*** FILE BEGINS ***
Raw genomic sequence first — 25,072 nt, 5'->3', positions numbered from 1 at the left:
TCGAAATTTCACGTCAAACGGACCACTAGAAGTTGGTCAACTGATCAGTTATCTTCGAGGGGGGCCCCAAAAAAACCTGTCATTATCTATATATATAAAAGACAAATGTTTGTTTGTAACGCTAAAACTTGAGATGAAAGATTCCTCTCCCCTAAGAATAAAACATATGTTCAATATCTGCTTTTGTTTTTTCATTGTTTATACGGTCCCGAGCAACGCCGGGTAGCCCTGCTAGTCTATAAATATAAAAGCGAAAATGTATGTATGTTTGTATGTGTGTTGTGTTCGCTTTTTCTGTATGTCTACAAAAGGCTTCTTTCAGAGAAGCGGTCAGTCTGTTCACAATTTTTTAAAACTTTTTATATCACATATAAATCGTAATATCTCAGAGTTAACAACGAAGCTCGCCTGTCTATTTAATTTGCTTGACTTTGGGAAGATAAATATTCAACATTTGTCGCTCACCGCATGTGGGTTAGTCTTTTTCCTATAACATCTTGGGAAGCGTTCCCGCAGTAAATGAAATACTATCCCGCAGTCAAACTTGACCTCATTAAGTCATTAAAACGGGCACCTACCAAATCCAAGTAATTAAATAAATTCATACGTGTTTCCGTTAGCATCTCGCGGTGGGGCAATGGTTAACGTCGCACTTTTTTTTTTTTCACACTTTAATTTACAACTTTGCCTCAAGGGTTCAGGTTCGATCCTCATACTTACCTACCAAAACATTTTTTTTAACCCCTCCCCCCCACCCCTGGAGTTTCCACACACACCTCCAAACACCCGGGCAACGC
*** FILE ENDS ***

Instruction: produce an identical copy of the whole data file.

Raw genomic sequence first — 25,072 nt, 5'->3', positions numbered from 1 at the left:
TCGAAATTTCACGTCAAACGGACCACTAGAAGTTGGTCAACTGATCAGTTATCTTCGAGGGGGGCCCCAAAAAAACCTGTCATTATCTATATATATAAAAGACAAATGTTTGTTTGTAACGCTAAAACTTGAGATGAAAGATTCCTCTCCCCTAAGAATAAAACATATGTTCAATATCTGCTTTTGTTTTTTCATTGTTTATACGGTCCCGAGCAACGCCGGGTAGCCCTGCTAGTCTATAAATATAAAAGCGAAAATGTATGTATGTTTGTATGTGTGTTGTGTTCGCTTTTTCTGTATGTCTACAAAAGGCTTCTTTCAGAGAAGCGGTCAGTCTGTTCACAATTTTTTAAAACTTTTTATATCACATATAAATCGTAATATCTCAGAGTTAACAACGAAGCTCGCCTGTCTATTTAATTTGCTTGACTTTGGGAAGATAAATATTCAACATTTGTCGCTCACCGCATGTGGGTTAGTCTTTTTCCTATAACATCTTGGGAAGCGTTCCCGCAGTAAATGAAATACTATCCCGCAGTCAAACTTGACCTCATTAAGTCATTAAAACGGGCACCTACCAAATCCAAGTAATTAAATAAATTCATACGTGTTTCCGTTAGCATCTCGCGGTGGGGCAATGGTTAACGTCGCACTTTTTTTTTTTTCACACTTTAATTTACAACTTTGCCTCAAGGGTTCAGGTTCGATCCTCATACTTACCTACCAAAACATTTTTTTTAACCCCTCCCCCCCACCCCTGGAGTTTCCACACACACCTCCAAACACCCGGGCAACGC